Why Oslo Says Banning Cars by 2019 Will Be a Big Win

The city will build 37 miles of bike paths before the ban is complete.

Future population booms are set to crowd our streets, especially in the city. It's predicted around 66 percent of the world's population will be living in cities in 2050 — an increase of 12 percentage points. Urban planners face quite a few decisions when it comes to designing the infrastructure of these cityscapes to support such a mass of people.

Major car mecca Los Angeles is doubling-down on its bus and bike infrastructure, but one European city is going all-in. The Norwegian city of Oslo plans to ban all cars by 2019.

This map from NRK shows the proposed car-free zone:

Before the ban takes place, the council explained its plans to build 37 miles of bicycle lanes. Buses, trams, and delivery vehicles will still be allowed within the city limits, however, and arrangements will be made to include disabled commuters and residents.

"We want to have a car-free center," Lan Marie Nguyen Berg, lead negotiator for the Green Party in Oslo, said to reporters.

"We want to make it better for pedestrians, cyclists. It will be better for shops and everyone."

Oslo is setting an example for the entire world for what a car-less city might look like. The change could be a major boost for residents in a multitude of ways. A study out of the Lund University did a cost-benefit analysis for Copenhagen, Denmark, to determine the possible societal, environmental, and personal costs of increasing the city's bicycle infrastructure.

Its analysis indicated that “investments in cycling infrastructure and bike-friendly policies are economically sustainable and give high returns."

If Oslo were to also invest in bike-share programs, it may even increase property values, as researchers at McGill University found happened in local Quebec neighborhoods.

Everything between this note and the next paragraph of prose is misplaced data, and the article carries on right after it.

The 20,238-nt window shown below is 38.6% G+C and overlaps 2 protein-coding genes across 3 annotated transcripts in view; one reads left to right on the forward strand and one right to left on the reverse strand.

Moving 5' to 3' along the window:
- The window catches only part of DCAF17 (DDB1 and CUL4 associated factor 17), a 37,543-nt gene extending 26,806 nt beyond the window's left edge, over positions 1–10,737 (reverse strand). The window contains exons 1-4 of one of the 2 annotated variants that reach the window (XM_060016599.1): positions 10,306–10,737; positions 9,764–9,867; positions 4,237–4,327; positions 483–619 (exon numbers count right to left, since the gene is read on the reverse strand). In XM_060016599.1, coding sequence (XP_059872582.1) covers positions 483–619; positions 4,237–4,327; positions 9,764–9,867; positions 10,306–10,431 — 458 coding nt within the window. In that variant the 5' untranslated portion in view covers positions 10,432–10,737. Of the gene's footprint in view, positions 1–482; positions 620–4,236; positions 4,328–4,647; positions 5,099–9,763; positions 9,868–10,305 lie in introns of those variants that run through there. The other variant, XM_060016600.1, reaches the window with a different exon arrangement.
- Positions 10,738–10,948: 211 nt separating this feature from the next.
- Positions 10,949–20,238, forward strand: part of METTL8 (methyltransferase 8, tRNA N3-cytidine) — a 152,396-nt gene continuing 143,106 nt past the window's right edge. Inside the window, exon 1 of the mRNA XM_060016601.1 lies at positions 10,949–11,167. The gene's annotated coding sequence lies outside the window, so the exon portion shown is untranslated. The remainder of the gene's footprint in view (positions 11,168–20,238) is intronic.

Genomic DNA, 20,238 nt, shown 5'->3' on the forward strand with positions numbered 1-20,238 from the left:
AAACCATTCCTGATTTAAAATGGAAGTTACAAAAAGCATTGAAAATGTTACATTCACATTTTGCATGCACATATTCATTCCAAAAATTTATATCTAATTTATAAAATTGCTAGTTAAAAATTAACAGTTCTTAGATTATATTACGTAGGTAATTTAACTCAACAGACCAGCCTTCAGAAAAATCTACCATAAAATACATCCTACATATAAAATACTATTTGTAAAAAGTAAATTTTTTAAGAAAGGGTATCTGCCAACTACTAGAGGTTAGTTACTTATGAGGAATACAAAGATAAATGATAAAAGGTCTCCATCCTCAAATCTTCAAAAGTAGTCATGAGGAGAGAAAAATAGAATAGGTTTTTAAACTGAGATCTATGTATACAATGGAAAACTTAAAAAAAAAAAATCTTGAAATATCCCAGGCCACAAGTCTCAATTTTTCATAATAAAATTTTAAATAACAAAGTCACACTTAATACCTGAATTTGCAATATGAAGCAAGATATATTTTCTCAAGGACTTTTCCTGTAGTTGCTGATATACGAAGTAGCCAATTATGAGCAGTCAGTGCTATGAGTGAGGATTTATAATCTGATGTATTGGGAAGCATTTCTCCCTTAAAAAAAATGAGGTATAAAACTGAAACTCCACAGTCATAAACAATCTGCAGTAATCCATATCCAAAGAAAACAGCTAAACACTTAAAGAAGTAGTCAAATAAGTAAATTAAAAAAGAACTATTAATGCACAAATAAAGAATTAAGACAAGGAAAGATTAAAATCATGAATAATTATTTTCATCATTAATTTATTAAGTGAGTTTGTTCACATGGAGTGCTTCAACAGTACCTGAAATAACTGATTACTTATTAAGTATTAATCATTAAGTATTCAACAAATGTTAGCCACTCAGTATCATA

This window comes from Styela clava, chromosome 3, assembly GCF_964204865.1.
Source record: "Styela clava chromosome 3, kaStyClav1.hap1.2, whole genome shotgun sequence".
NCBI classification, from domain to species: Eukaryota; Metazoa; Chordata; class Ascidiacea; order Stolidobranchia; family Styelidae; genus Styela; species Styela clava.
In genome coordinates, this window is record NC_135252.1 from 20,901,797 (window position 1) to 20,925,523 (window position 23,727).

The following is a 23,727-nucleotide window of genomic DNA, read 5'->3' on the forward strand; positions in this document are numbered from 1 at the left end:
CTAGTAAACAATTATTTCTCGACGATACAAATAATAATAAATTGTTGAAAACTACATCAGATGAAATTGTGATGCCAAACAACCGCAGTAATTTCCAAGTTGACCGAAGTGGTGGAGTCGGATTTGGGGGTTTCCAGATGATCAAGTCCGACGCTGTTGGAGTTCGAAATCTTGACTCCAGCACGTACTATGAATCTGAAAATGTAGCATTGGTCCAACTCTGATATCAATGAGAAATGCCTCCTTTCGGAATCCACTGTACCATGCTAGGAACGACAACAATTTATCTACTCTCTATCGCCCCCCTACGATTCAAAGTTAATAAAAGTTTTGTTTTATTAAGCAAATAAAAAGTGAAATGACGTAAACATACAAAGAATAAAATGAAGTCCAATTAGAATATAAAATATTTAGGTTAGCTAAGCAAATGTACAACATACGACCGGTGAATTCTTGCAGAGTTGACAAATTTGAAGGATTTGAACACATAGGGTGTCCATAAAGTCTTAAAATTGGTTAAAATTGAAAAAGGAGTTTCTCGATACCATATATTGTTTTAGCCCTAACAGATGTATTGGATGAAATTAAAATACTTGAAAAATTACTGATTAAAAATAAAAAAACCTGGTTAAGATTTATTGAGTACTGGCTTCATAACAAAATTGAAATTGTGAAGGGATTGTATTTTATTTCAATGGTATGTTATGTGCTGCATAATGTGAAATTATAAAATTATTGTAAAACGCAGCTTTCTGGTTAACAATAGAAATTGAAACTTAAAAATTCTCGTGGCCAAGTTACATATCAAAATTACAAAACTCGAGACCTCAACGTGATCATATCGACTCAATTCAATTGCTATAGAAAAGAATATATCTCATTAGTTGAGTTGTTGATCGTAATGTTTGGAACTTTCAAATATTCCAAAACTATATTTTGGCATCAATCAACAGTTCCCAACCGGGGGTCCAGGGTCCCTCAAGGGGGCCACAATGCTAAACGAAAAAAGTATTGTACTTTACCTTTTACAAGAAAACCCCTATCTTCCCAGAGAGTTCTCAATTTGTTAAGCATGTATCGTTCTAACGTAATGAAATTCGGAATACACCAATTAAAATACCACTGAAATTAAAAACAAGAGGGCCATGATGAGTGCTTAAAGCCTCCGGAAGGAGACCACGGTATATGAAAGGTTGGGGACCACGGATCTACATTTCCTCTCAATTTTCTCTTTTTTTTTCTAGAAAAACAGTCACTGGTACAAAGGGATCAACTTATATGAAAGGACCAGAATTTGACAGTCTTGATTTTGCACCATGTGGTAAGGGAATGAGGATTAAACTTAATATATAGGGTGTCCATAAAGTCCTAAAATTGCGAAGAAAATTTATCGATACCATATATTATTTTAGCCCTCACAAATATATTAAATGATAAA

There's a lot of good bicycling can do for a city (so long as they give it the proper support), and Oslo is setting the stage. The city has around 600,000 inhabitants and about 350,000 cars, so it's uncertain how other, larger cities would negotiate similar changes as a way to reduce air pollution. Putting limits on emissions might be a more plausible solution. However, there's no reason why smaller cities shouldn't follow Oslo's example.


NORWAY - AUGUST 08: Shoppers jostle in the heart of Norway's capital, Oslo. (Photo by Andrew H. Brown/National Geographic/Getty Images)

Natalie has been writing professionally for about 6 years. After graduating from Ithaca College with a degree in Feature Writing, she snagged a job at PCMag.com where she had the opportunity to review all the latest consumer gadgets. Since then she has become a writer for hire, freelancing for various websites. In her spare time, you may find her riding her motorcycle, reading YA novels, hiking, or playing video games. Follow her on Twitter: @nat_schumaker

Photo Credit: DANIEL SANNUM LAUTEN / Stringer/ Getty

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